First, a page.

______________________________________ Protein Produced by Transformant Molecular Weight % of TotalPlasmid (daltons) Cell Protein______________________________________pRVE451 153,000 5-10pRVE414-51 142,000 5-10PCJRV134-P 129,000 5-10pJSRV-134HpX 132,000 15pRVE--BHpa-20 150,000 20pHKRV106 148,000 15pHKRV106St 167,000 10ptRV--BH 146,000 15ptRV--BH 33,000 10ptRV106SF 167,000 10ptRV106S 57,000 10p323-19 174,000 3 or lessp324-C12 172,000 10-15p324-C4 180,000 3 or lessptRV--C12 55,000 3 or lessptRV--C12T 50,000 5-10______________________________________
To determine whether bacterially-produced polypeptides containing RVFV-derived sequences might be useful as potential immunogens in vaccine formulations and/or in diagnostic assays for RVFV, certain immunologic features of these proteins must be established. These polypeptides must contain immunologically relevant regions such that: (i) antibodies known to react with the authentic viral proteins react with the bacterially-produced polypeptides, and/or (ii) the bacterially-produced polypeptide themselves are capable of eliciting an appropriate immune response against the authentic virus or viral components when injected into animals. In other words, the RVFV fusion proteins should be (i) antigenic, and (ii) immunogenic.
To determine whether the RVFV sequences expressed in the E. coli transformants described above, contained antigenic determinants recognized by antibodies directed against authentic RVFV proteins, the bacterially produced RVFV-related proteins were radiolabeled with 35 S-methionine and analyzed by immunoprecipitation and SDS-polyacrylamide gel electrophoresis and by Western blotting procedures.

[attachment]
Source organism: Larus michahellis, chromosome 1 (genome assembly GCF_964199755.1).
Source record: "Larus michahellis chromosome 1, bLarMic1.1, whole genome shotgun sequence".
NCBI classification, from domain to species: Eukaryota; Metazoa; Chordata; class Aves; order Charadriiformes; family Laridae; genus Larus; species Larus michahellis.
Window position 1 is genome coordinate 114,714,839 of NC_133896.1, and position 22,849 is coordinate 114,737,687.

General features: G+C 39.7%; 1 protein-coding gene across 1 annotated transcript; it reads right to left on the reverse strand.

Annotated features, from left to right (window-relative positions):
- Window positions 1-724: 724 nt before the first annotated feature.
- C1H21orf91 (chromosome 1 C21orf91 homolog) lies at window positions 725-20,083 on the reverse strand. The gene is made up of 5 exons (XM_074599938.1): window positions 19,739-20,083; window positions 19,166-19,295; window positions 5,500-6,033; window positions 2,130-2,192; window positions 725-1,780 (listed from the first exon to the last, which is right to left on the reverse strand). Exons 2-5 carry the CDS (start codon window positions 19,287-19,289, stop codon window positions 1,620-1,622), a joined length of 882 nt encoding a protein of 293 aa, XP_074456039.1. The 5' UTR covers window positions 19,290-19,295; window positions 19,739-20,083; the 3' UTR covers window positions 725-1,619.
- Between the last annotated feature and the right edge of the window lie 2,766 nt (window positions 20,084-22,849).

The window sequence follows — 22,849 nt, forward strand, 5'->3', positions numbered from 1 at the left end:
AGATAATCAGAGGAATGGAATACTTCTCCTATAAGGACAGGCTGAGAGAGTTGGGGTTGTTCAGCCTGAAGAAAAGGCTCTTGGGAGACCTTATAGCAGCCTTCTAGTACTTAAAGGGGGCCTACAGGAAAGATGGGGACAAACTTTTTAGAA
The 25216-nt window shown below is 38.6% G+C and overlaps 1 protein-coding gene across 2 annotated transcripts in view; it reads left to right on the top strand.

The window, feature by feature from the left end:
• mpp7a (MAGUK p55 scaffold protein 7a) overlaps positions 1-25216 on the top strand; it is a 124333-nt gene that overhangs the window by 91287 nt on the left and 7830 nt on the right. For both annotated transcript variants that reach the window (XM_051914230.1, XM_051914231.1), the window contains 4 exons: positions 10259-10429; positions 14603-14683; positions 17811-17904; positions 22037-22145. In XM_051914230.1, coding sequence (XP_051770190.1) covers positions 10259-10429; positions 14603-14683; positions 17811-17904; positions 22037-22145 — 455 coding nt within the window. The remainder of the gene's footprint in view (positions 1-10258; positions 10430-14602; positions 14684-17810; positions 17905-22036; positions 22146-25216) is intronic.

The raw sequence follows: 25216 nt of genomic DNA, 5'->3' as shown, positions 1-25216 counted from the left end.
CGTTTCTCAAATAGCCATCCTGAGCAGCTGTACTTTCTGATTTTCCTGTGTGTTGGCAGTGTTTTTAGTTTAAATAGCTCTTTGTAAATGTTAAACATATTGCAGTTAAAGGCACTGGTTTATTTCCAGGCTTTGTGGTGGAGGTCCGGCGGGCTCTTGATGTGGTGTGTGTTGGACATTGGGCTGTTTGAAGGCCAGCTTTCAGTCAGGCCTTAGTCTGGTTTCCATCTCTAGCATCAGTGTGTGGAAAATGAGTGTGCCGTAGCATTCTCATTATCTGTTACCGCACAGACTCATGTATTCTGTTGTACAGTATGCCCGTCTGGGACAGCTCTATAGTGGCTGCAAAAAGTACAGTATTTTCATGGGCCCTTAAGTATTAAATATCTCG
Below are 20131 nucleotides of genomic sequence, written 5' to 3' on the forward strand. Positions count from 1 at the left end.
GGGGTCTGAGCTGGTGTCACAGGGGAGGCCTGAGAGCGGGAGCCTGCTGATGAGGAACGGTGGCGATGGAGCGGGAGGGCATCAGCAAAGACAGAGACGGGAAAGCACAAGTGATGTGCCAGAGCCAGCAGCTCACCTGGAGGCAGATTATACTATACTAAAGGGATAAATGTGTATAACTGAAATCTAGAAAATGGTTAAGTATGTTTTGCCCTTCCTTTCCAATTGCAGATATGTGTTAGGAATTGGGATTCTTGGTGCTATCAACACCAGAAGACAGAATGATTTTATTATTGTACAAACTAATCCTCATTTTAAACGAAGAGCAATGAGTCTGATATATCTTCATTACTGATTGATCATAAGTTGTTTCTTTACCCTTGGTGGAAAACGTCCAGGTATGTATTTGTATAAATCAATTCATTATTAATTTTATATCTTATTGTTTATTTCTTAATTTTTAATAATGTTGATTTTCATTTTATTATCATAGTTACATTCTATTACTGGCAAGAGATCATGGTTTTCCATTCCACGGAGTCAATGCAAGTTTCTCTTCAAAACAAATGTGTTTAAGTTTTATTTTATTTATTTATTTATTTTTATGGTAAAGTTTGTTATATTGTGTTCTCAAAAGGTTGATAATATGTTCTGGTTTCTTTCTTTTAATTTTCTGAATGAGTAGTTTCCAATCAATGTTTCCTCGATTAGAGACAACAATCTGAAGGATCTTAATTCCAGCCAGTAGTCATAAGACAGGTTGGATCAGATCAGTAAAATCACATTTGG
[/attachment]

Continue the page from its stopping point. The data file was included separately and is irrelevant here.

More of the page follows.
Cell-free lysates of transformants were prepared as follows: 1 ml cultures of transformants were induced to produce their cro/RVFV/β-galactosidase fusion proteins or cro/RVFV proteins by the addition of IPTG (1 mM). After 30 minutes of growth at 37° C., [35 S]-methionine (100 uCi/ml; New England Nuclear, Boston, MA) was added for a brief period (1-5 minutes). The bacteria were then centrifuged from the culture medium, resuspended in 50 ul of 10 mM Tris-HCl (pH 7.4), 10 mM EDTA, to which 50 ul of 10 mg/ml lysozyme was added. After 15 minutes at 4° C., 0.9 ml of RIPA buffer (150 mM NaCl, 10 mM Tris-HCl, pH 7.4, 1% Triton X-100, 1% deoxycholate, 0.1% SDS) was added and the mixture was briefly sonicated. Cell debris was removed by centrifugation (16,000×g for 10 minutes), and the resulting cell-free lysate was used for immunoprecipitation.
Equal aliquots of the [35 S]-methionine-labeled bacterial lysates were incubated at 4° C. with 2 ul of the various antisera (described below). The immunoadsorbent Pansorbin (formalin-fixed, heat-killed, protein A-containing Staphylococcus aureus cells; Calbiochem-Behring, Corp., La Jolla, CA) was added (50 ul of a 10% solution) and after 10 minutes at 4° C., the antigen-antibody complexes were collected by centrifugation. The pellets were washed once with 1M buffer (1M NaCl, 10 mM Tris-HCl, pH 7.2, 0.1% NP-40), twice with RIPA buffer, and then resuspended in 50 ul of SDS-gel sample buffer (70 mM Tris-HCl, pH 6.8, 11% glycerol, 3% SDS, 5% β-ME, 0.01% bromophenol blue). After boiling for 1 minute, the immunoadsorbent was removed by centrifugation, and the released [35 S]-methionine-labeled proteins present in the supernatant were subjected to SDS-polyacrylamide gel electrophoresis (Laemmli, 1970, Nature 227: 680). The gel was fluorographed (Chamberlain, 1979, Anal. Biochem. 98: 132) and exposed to X-ray film.